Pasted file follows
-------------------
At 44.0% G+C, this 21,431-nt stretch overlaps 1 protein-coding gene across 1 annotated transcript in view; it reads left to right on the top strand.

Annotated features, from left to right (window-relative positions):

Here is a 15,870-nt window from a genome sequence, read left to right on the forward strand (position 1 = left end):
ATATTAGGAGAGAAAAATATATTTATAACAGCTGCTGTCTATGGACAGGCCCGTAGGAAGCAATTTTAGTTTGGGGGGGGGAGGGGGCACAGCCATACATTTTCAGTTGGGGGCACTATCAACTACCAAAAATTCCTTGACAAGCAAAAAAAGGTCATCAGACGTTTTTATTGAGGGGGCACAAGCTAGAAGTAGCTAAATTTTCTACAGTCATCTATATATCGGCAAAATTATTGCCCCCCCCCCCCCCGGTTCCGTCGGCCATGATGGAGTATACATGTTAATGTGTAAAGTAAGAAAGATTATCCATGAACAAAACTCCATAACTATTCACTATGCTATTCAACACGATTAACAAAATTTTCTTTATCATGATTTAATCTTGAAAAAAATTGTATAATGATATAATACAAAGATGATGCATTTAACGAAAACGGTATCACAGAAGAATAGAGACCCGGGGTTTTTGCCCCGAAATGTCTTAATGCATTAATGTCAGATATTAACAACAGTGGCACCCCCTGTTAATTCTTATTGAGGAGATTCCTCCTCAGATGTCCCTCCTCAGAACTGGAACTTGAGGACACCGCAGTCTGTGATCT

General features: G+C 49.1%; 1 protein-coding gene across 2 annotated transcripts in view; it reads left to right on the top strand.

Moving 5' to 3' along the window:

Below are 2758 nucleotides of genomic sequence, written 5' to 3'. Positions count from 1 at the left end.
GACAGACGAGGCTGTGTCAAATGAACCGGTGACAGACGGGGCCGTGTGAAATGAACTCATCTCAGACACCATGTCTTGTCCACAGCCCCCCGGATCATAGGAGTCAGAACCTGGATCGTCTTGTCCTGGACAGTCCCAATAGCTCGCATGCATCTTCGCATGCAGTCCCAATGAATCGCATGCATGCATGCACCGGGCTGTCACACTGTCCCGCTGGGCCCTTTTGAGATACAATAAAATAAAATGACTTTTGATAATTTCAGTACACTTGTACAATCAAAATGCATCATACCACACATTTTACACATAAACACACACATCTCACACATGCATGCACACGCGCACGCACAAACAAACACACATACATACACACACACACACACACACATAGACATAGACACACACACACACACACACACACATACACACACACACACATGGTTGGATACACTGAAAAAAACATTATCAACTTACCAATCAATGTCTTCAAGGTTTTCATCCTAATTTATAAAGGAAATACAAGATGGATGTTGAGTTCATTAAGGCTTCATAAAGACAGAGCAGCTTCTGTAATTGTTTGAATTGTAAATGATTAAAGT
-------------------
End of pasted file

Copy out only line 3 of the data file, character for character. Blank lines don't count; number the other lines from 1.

Here is a 15,870-nt window from a genome sequence, read left to right on the forward strand (position 1 = left end):